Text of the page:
There has been an unprecedented rise in homelessness in the past five years. According to the Department for Communities and Local Government (DCLG), in September 2016, 14,930 households were statutorily (unintentionally) homeless and in “priority need” (families, the elderly, the sick, veterans, and victims of domestic violence), and 64,630 were in temporary accommodation – up 9% on 2015 and 55% on 2010.
Anyone without a permanent home or living in temporary accommodation is legally homeless, but the most obvious sign of increased homelessness is the number of people sleeping rough on the streets. In the autumn of 2015, the DCLG recorded 3,569 people sleeping rough in England, but in its 2015/16 annual bulletin CHAIN (the Combined Homelessness and Information Network), reported that outreach workers had found 8,096 people sleeping rough, 5,276 of whom were seen for the first time. Although 64% of those new rough sleepers were seen only once, there has been a 15% increase since 2014/15 in “entrenched rough sleepers” – people who have been seen in consecutive years.
The highest number of rough sleepers, as you would expect, is in London, and within London the City of Westminster is “home” to roughly four times as many as any other local authority, principally because it is also home to Victoria rail and coach stations. London’s largest voluntary-sector homelessness charity, The Passage, is also in Victoria. It operates a resource centre – which helps up to 200 people a day – a 40-bed hostel and 16 self-contained flats. It aims to get people off the streets, and back into work and independent living, but the shortage of affordable housing always presents a problem.
Single people with no dependants – including many with mental-health problems, who are not (surprisingly) priority need, and a number of ex-services personnel, who are priority need but seem to fall through the cracks of the system – find it particularly difficult to get help and are often forced to sleep on the street, where they are not only vulnerable to illness (the average life expectancy of a homeless person is 47), but as a recent publication highlights, are also vulnerable to modern-day slavery1.
Why has there been such a marked increase in homelessness in the past five years? Most charities and housing experts agree that it is primarily as a result of the Government’s welfare reforms, combined with reductions in the availability of affordable housing, rising rents, and cuts to councils’ funding.
Welfare reforms. Cuts to benefit payments have hit incomes, but the principal issue is that housing benefits have been increased by just 1 per cent a year since 2013 – and are now scheduled to be frozen for the next four years. A recent survey of 800 landlords found that more than half no longer rent to people on housing benefit.
Affordable housing. The housing crisis is likely to get worse as the “right-to-buy” scheme continues. The reduction in social housing has forced more people to rent from private landlords. According to Shelter, the advice, support and legal services charity, the loss of a private tenancy is the leading cause of homelessness in England. The Major government’s 1996 Housing Act enables most tenancies to be terminated, for any reason, when the lease expires.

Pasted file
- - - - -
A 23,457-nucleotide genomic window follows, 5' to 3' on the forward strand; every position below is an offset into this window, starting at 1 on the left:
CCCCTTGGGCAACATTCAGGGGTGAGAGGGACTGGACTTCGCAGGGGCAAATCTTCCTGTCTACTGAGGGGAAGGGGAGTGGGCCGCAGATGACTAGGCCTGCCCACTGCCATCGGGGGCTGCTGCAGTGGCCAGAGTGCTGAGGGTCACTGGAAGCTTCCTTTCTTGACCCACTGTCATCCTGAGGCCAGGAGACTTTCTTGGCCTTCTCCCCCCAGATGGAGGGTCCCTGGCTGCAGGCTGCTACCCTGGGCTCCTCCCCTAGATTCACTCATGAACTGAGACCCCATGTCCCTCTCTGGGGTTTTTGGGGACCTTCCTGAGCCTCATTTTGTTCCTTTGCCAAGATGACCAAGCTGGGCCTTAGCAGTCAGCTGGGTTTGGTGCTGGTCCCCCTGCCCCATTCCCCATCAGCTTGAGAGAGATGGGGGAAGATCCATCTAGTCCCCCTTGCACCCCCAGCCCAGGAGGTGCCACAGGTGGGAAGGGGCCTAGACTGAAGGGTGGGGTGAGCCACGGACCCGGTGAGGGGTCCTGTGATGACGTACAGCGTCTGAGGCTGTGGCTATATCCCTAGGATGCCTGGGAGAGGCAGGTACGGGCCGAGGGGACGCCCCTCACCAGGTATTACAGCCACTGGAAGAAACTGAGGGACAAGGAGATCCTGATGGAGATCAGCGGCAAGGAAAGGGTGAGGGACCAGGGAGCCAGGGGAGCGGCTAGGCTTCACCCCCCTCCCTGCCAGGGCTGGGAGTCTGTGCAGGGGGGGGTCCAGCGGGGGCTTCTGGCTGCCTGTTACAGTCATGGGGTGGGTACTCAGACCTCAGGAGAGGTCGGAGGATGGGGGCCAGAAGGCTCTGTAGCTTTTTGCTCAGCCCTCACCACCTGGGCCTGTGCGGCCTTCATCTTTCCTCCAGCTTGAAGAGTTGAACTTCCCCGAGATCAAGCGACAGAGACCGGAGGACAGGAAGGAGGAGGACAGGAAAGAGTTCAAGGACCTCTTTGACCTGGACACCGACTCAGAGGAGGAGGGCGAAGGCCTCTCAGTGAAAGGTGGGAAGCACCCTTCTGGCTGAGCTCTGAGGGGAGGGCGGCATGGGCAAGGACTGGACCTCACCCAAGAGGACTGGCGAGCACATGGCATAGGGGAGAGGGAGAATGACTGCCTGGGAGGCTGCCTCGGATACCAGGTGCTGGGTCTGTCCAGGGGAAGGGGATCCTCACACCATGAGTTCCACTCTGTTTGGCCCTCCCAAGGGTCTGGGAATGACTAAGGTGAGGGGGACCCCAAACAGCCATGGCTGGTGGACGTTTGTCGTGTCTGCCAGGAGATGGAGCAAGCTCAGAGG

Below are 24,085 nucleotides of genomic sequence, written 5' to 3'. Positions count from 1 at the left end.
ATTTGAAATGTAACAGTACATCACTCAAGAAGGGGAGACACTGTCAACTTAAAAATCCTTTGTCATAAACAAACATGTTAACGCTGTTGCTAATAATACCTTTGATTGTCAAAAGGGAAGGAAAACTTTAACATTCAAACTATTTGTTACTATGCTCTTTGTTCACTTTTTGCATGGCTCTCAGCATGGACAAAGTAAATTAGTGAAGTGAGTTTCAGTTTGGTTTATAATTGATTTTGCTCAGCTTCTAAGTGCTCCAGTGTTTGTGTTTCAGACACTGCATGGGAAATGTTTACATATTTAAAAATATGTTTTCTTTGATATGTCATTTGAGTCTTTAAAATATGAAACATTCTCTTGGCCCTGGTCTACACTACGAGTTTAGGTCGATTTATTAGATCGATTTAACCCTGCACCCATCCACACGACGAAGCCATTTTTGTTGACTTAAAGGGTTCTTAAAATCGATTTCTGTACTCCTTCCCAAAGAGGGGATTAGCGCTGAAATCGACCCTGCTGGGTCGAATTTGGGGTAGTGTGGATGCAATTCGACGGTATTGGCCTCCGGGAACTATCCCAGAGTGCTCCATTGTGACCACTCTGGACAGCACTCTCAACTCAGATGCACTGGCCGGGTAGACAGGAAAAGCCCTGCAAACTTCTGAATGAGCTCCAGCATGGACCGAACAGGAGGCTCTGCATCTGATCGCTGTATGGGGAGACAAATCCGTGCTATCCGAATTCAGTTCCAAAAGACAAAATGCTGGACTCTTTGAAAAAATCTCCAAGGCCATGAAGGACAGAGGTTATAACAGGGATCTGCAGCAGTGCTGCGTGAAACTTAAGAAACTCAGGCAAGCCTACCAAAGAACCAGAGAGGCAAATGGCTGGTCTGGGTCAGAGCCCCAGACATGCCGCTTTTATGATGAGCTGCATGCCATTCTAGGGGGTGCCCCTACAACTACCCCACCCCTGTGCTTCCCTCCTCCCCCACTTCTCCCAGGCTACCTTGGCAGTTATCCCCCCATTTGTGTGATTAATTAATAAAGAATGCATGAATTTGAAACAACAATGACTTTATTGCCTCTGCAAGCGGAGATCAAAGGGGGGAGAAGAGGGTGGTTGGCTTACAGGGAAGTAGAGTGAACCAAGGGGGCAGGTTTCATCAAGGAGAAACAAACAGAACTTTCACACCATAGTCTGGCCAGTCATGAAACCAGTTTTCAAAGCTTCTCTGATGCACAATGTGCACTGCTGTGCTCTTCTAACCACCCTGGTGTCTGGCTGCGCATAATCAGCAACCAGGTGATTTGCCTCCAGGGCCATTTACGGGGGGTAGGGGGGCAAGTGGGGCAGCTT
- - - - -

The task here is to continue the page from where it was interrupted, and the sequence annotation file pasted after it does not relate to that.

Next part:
Rising rents. Rents have increased at a much higher rate than housing benefit. Historically, there was legislation in the UK to ensure fair rents, prevent evictions without a valid reason, and to oblige landlords to maintain premises. The Thatcher government’s 1980 Housing Act abolished most rights for tenants and allowed landlords to fix rents and, in addition, its 1985 Landlord and Tenant Act removed the obligation for landlords to maintain property.
Cuts to council funding. Over recent years, billions of pounds have been cut from local authority funding, and Communities Secretary, Greg Clark, has said that it will be reduced by a further 6.7% between 2016 and 2020 as part of the “Conservative-led revolution” to devolve responsibility for funding municipal services from Whitehall to local councils. Islington Council’s funding has been halved since 2010 and, by 2020, will have been cut by 70%. It is difficult for councils, particularly in central London, to find emergency
support and accommodation for homeless people, but it is obvious that the lack of truly affordable housing is at the root of the problem. Islington Council is leading the way by investing £40 million in new council homes over the current financial year, and plans to build 500 council homes and 1,500 other genuinely affordable homes by 2019. Even in the unlikely event, however, that all local authorities were to match that effort, it is extremely doubtful that nearly 100,000 families – and thousands of single people –would be able to have a home of their own, even though there are thousands of empty homes in the UK. In February 2016, The Guardian reported that more than 22,000 homes in London had been empty for more than six months (8,561 for more than two years and 1,151 for more than ten).
There are some measures that councils could take: they could, for example, levy an additional rate of council tax, or compulsorily purchase empty houses. Again, it seems, that Islington is leading the way. “Last year”, The Guardian reported, “Islington council implemented planning laws aimed at banning owners of new homes from leaving the properties empty for longer than three months, with the threat of legal action for those flouting the ban.” This is great, but the government needs to take similar action on a national level – and there are no prizes for guessing how likely that is.
Gillian Burke/The Passage1 Understanding and Responding to Modern Slavery Within the Homelessness Sector
Adrianne LeMan, Barnsbury ward